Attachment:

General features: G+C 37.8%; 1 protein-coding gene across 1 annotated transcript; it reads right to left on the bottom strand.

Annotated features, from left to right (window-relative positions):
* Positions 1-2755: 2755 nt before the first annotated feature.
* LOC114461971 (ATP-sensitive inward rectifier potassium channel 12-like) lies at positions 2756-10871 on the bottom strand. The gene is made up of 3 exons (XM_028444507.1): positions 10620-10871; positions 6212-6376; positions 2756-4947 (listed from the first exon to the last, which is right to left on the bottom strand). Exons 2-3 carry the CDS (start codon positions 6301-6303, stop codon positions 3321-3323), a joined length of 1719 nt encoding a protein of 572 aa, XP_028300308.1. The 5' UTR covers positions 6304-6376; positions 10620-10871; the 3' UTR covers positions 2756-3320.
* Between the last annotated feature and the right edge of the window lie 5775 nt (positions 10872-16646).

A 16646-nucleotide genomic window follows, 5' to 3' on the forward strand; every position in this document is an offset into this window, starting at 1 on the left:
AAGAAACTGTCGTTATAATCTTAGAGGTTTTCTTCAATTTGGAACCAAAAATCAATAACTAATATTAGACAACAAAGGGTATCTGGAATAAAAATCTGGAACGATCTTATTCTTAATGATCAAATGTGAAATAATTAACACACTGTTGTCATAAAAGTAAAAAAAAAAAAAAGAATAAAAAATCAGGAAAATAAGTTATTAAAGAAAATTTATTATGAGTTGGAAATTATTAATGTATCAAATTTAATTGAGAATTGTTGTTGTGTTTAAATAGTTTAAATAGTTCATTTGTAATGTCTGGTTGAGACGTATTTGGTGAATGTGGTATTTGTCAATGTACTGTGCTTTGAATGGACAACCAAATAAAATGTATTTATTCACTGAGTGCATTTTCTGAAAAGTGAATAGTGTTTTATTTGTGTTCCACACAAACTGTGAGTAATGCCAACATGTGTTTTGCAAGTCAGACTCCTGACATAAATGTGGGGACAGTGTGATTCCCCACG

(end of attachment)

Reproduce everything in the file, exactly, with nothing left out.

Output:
General features: G+C 37.8%; 1 protein-coding gene across 1 annotated transcript; it reads right to left on the bottom strand.

Annotated features, from left to right (window-relative positions):
* Positions 1-2755: 2755 nt before the first annotated feature.
* LOC114461971 (ATP-sensitive inward rectifier potassium channel 12-like) lies at positions 2756-10871 on the bottom strand. The gene is made up of 3 exons (XM_028444507.1): positions 10620-10871; positions 6212-6376; positions 2756-4947 (listed from the first exon to the last, which is right to left on the bottom strand). Exons 2-3 carry the CDS (start codon positions 6301-6303, stop codon positions 3321-3323), a joined length of 1719 nt encoding a protein of 572 aa, XP_028300308.1. The 5' UTR covers positions 6304-6376; positions 10620-10871; the 3' UTR covers positions 2756-3320.
* Between the last annotated feature and the right edge of the window lie 5775 nt (positions 10872-16646).

A 16646-nucleotide genomic window follows, 5' to 3' on the forward strand; every position in this document is an offset into this window, starting at 1 on the left:
AAGAAACTGTCGTTATAATCTTAGAGGTTTTCTTCAATTTGGAACCAAAAATCAATAACTAATATTAGACAACAAAGGGTATCTGGAATAAAAATCTGGAACGATCTTATTCTTAATGATCAAATGTGAAATAATTAACACACTGTTGTCATAAAAGTAAAAAAAAAAAAAAGAATAAAAAATCAGGAAAATAAGTTATTAAAGAAAATTTATTATGAGTTGGAAATTATTAATGTATCAAATTTAATTGAGAATTGTTGTTGTGTTTAAATAGTTTAAATAGTTCATTTGTAATGTCTGGTTGAGACGTATTTGGTGAATGTGGTATTTGTCAATGTACTGTGCTTTGAATGGACAACCAAATAAAATGTATTTATTCACTGAGTGCATTTTCTGAAAAGTGAATAGTGTTTTATTTGTGTTCCACACAAACTGTGAGTAATGCCAACATGTGTTTTGCAAGTCAGACTCCTGACATAAATGTGGGGACAGTGTGATTCCCCACG